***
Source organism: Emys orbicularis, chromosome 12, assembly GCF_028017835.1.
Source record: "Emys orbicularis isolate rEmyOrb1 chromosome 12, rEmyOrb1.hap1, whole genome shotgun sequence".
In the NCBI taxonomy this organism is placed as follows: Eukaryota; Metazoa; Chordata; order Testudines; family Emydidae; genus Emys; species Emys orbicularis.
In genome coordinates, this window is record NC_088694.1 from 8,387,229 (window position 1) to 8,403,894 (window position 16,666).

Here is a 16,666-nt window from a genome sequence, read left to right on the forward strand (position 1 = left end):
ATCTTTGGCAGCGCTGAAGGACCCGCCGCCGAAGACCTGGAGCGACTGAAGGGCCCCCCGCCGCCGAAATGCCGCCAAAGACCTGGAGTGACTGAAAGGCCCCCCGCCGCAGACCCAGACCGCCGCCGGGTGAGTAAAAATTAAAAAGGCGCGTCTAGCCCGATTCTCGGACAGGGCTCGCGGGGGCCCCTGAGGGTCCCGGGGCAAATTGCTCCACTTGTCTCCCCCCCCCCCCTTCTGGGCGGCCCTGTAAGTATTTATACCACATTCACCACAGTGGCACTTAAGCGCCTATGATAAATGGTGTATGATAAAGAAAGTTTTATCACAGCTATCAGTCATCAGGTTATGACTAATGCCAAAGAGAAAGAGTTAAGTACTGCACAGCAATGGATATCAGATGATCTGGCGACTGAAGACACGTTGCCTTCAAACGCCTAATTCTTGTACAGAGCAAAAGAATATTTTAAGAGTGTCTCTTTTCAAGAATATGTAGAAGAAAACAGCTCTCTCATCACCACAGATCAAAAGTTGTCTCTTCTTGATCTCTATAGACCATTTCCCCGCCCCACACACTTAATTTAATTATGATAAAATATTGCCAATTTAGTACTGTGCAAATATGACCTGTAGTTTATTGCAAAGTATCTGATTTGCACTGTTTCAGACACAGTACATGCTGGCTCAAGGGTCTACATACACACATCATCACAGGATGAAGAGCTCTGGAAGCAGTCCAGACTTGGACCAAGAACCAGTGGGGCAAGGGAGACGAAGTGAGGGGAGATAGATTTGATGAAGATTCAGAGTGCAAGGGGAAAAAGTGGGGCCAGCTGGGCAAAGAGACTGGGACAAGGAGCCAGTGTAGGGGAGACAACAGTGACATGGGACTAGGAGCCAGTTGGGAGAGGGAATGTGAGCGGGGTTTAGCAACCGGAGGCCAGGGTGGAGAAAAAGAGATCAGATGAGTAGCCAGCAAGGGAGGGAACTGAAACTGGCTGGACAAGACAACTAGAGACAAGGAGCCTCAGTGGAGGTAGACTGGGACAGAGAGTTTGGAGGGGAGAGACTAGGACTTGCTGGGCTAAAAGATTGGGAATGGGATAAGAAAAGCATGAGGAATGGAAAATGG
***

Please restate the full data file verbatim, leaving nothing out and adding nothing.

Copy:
Source organism: Emys orbicularis, chromosome 12, assembly GCF_028017835.1.
Source record: "Emys orbicularis isolate rEmyOrb1 chromosome 12, rEmyOrb1.hap1, whole genome shotgun sequence".
In the NCBI taxonomy this organism is placed as follows: Eukaryota; Metazoa; Chordata; order Testudines; family Emydidae; genus Emys; species Emys orbicularis.
In genome coordinates, this window is record NC_088694.1 from 8,387,229 (window position 1) to 8,403,894 (window position 16,666).

Here is a 16,666-nt window from a genome sequence, read left to right on the forward strand (position 1 = left end):
ATCTTTGGCAGCGCTGAAGGACCCGCCGCCGAAGACCTGGAGCGACTGAAGGGCCCCCCGCCGCCGAAATGCCGCCAAAGACCTGGAGTGACTGAAAGGCCCCCCGCCGCAGACCCAGACCGCCGCCGGGTGAGTAAAAATTAAAAAGGCGCGTCTAGCCCGATTCTCGGACAGGGCTCGCGGGGGCCCCTGAGGGTCCCGGGGCAAATTGCTCCACTTGTCTCCCCCCCCCCCCTTCTGGGCGGCCCTGTAAGTATTTATACCACATTCACCACAGTGGCACTTAAGCGCCTATGATAAATGGTGTATGATAAAGAAAGTTTTATCACAGCTATCAGTCATCAGGTTATGACTAATGCCAAAGAGAAAGAGTTAAGTACTGCACAGCAATGGATATCAGATGATCTGGCGACTGAAGACACGTTGCCTTCAAACGCCTAATTCTTGTACAGAGCAAAAGAATATTTTAAGAGTGTCTCTTTTCAAGAATATGTAGAAGAAAACAGCTCTCTCATCACCACAGATCAAAAGTTGTCTCTTCTTGATCTCTATAGACCATTTCCCCGCCCCACACACTTAATTTAATTATGATAAAATATTGCCAATTTAGTACTGTGCAAATATGACCTGTAGTTTATTGCAAAGTATCTGATTTGCACTGTTTCAGACACAGTACATGCTGGCTCAAGGGTCTACATACACACATCATCACAGGATGAAGAGCTCTGGAAGCAGTCCAGACTTGGACCAAGAACCAGTGGGGCAAGGGAGACGAAGTGAGGGGAGATAGATTTGATGAAGATTCAGAGTGCAAGGGGAAAAAGTGGGGCCAGCTGGGCAAAGAGACTGGGACAAGGAGCCAGTGTAGGGGAGACAACAGTGACATGGGACTAGGAGCCAGTTGGGAGAGGGAATGTGAGCGGGGTTTAGCAACCGGAGGCCAGGGTGGAGAAAAAGAGATCAGATGAGTAGCCAGCAAGGGAGGGAACTGAAACTGGCTGGACAAGACAACTAGAGACAAGGAGCCTCAGTGGAGGTAGACTGGGACAGAGAGTTTGGAGGGGAGAGACTAGGACTTGCTGGGCTAAAAGATTGGGAATGGGATAAGAAAAGCATGAGGAATGGAAAATGG